MADE Hoops 8th Grade Finale began Saturday in Augusta, Georgia with 64 teams battling to claim an undisputed national championship. The event brought together teams from all over the nation showcasing the future of basketball. Here's who caught my attention on the opening day of action...
2025 G Sharod Barnes
Trey McKenney, 2025 G, Bates Fundamentals: McKinney stood out from the jump with his versatility and athleticism. He’s a big, physical, and well-rounded wing who can impact the game in multiple ways. He scored at the rim, posted up smaller defenders, and showed the ability to create his own shot off the dribble. Defensively, he blocked shots, forced turnovers, and guarded multiple positions. Trey McKinney and Sharod Barnes scored, defended, and set their teammates up the entire game en route to a big win.
Sharod Barnes, 2025 Guard, Bates Fundamentals: The backcourt of Barnes and McKinney was a nightmare for opponents to handle. Barnes has very impressive vision, and the ability to create for others at his own will. He applied constant uptight pressure defensively, forcing multiple turnovers to push the pace. He showed a quick first step, a tight handle, and top tier bursts of acceleration to get to the rim. At the rim he finished through contact, with either hand, or acrobatically.
Byron McNeill, 2025 Guard, Georgia Express: McNeill was a shifty and quick guard who had a solid outing on day one. He created for others by penetrating the defense and kicking the ball out to shooters. He scored with a few floaters, layups at the rim, and drew fouls in traffic. Defensively, he applied pressure to the final buzzer being a scrappy defender looking to disrupt the flow of the opponent’s offense.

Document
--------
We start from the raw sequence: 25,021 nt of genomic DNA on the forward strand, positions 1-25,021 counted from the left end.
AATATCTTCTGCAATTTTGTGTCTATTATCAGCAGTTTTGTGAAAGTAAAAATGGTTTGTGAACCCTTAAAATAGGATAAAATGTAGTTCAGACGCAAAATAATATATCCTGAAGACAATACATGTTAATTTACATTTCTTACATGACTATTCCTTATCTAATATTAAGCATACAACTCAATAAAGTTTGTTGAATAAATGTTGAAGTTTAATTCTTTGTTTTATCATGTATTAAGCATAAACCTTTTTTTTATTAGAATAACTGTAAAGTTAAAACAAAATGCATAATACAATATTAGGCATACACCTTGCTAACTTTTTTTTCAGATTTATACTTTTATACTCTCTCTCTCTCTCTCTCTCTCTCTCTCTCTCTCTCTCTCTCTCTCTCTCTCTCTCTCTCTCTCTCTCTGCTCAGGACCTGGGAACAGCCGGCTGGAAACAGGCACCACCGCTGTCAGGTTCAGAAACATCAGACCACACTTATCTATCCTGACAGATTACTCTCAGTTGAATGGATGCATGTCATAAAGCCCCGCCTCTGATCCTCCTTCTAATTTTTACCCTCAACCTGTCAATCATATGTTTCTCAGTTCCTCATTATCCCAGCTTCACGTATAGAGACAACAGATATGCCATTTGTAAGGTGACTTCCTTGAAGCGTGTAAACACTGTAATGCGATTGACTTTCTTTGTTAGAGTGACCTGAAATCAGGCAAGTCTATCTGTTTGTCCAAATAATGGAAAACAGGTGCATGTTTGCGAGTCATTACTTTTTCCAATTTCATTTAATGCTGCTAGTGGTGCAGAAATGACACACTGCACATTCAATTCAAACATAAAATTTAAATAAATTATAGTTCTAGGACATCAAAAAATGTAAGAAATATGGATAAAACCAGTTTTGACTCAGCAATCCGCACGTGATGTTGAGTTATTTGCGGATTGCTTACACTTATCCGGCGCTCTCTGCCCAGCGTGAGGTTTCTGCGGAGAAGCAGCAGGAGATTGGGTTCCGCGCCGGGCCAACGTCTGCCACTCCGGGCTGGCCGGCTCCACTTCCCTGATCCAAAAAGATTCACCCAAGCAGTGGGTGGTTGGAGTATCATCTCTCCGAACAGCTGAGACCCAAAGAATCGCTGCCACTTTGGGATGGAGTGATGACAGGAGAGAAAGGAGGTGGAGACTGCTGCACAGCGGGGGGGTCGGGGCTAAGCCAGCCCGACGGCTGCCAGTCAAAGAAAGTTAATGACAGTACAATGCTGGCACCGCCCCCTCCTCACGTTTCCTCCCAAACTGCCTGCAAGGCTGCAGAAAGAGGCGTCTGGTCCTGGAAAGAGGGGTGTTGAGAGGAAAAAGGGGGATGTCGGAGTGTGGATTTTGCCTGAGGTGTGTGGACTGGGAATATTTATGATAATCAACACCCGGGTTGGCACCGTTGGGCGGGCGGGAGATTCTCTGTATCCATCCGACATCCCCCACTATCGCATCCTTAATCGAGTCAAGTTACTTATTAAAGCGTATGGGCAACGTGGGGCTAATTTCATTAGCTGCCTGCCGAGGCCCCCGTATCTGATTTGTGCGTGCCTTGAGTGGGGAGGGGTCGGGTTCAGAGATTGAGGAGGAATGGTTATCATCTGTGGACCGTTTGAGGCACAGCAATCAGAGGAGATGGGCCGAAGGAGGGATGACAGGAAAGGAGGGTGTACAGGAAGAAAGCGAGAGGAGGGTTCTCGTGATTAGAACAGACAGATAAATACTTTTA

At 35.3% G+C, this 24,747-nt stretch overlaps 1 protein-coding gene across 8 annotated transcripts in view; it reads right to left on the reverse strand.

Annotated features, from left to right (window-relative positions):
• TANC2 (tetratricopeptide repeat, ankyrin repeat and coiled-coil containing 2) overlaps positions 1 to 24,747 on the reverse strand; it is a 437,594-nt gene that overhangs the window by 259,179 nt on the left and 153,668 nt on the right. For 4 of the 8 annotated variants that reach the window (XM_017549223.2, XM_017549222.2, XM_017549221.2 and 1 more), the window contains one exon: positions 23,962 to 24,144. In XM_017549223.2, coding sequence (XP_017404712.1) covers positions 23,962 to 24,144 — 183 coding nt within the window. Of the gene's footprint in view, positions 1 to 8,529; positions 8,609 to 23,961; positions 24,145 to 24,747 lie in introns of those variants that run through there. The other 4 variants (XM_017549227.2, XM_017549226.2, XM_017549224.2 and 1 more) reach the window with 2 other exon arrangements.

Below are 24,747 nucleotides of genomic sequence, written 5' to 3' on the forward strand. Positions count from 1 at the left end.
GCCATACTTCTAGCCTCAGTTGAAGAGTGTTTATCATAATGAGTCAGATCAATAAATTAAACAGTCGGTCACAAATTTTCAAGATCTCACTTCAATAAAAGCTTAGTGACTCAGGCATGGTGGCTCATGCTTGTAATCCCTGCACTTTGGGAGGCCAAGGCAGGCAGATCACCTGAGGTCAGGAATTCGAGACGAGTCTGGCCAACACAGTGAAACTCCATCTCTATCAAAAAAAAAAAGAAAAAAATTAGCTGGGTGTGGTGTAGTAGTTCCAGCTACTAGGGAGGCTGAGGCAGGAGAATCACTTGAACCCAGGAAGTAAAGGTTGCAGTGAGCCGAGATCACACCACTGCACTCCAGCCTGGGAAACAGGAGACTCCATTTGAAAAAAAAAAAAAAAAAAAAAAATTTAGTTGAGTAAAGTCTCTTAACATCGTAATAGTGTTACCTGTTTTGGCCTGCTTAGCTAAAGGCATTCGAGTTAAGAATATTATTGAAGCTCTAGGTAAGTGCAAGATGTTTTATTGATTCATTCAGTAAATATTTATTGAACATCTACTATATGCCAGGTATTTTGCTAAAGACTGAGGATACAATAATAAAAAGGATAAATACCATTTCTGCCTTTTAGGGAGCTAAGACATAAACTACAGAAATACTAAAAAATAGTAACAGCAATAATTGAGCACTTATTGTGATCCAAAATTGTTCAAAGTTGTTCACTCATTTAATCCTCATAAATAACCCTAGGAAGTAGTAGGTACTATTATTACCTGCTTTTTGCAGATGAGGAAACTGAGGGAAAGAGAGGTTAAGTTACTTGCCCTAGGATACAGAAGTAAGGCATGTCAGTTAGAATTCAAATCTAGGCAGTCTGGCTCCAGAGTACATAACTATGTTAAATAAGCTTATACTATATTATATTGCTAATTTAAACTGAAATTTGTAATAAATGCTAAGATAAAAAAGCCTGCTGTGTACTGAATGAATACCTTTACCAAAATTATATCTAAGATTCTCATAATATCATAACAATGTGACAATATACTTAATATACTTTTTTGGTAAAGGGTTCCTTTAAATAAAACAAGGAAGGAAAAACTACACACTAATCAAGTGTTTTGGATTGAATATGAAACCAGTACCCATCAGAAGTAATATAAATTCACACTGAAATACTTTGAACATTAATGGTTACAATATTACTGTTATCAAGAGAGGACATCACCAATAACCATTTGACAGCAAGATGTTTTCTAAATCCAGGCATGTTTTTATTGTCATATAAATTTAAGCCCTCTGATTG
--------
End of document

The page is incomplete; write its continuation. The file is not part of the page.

Jarett Fairley, 2025 Guard, Alabama Fusion: Jarett Fairley and Salim London had big-time performances in Alabama Fusion's double-overtime win over Team USC. Fairley had a tight handle and got into the lane whenever he wanted to. He had a quick first step, along with shifty dribble moves he used to get into the lane or to create space. Fairley got to the rim frequently, which resulted in multiple trips to the free throw line. This backcourt will be entertaining to watch throughout the weekend here in Augusta.
Jamel Addison, 2025 Forward, New York Gauchos: Jamel was an inside-out, downhill, and aggressive scoring threat during day one for Gauchos. He protected the paint, ran the floor, and scored inside to help secure a victory for his squad. He showed off his versatility handling the ball, knocking down mid-range shots, and showing impressive vision passing out of the post. Him and Tai Turnage made up a deadly duo that will be fun to watch over the course of the 8th Grade Finale.
Christian Jones, 2025 Guard, Louisiana Heights: Christian is a shifty, crafty, and lightning quick guard that provided a spark anytime he was on the floor. He got into the lane with ease looking to pass, create for others, or score at the rim. A nightmare to guard on the perimeter, he knocked down multiple three-point shots. He controlled the pace of the game, applied uptight pressure in the team’s press, and scored when his team needed a bucket. Louisiana Heights has a talented core to keep an eye on over the Eighth Grade Finale.